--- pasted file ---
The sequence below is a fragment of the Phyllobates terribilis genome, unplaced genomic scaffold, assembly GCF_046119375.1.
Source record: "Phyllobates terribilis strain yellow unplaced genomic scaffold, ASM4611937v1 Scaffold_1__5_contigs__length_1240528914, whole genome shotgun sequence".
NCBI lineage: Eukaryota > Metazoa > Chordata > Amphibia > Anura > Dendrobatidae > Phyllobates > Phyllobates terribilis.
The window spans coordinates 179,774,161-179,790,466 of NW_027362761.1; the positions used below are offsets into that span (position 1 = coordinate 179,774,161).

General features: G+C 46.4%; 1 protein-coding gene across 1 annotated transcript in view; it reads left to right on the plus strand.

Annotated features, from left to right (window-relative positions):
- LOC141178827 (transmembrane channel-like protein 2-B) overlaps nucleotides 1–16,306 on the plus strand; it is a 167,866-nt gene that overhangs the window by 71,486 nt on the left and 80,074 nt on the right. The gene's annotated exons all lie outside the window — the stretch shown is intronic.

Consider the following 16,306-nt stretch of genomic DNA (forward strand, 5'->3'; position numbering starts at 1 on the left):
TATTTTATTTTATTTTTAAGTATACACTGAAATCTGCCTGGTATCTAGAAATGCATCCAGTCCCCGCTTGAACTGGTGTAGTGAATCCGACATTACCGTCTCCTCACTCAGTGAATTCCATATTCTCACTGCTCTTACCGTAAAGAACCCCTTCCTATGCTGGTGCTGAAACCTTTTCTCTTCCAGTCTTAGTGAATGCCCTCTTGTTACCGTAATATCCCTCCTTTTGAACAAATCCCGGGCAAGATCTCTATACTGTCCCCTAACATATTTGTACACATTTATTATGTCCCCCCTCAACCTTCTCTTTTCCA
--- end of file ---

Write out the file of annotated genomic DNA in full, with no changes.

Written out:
The sequence below is a fragment of the Phyllobates terribilis genome, unplaced genomic scaffold, assembly GCF_046119375.1.
Source record: "Phyllobates terribilis strain yellow unplaced genomic scaffold, ASM4611937v1 Scaffold_1__5_contigs__length_1240528914, whole genome shotgun sequence".
NCBI lineage: Eukaryota > Metazoa > Chordata > Amphibia > Anura > Dendrobatidae > Phyllobates > Phyllobates terribilis.
The window spans coordinates 179,774,161-179,790,466 of NW_027362761.1; the positions used below are offsets into that span (position 1 = coordinate 179,774,161).

General features: G+C 46.4%; 1 protein-coding gene across 1 annotated transcript in view; it reads left to right on the plus strand.

Annotated features, from left to right (window-relative positions):
- LOC141178827 (transmembrane channel-like protein 2-B) overlaps nucleotides 1–16,306 on the plus strand; it is a 167,866-nt gene that overhangs the window by 71,486 nt on the left and 80,074 nt on the right. The gene's annotated exons all lie outside the window — the stretch shown is intronic.

Consider the following 16,306-nt stretch of genomic DNA (forward strand, 5'->3'; position numbering starts at 1 on the left):
TATTTTATTTTATTTTTAAGTATACACTGAAATCTGCCTGGTATCTAGAAATGCATCCAGTCCCCGCTTGAACTGGTGTAGTGAATCCGACATTACCGTCTCCTCACTCAGTGAATTCCATATTCTCACTGCTCTTACCGTAAAGAACCCCTTCCTATGCTGGTGCTGAAACCTTTTCTCTTCCAGTCTTAGTGAATGCCCTCTTGTTACCGTAATATCCCTCCTTTTGAACAAATCCCGGGCAAGATCTCTATACTGTCCCCTAACATATTTGTACACATTTATTATGTCCCCCCTCAACCTTCTCTTTTCCA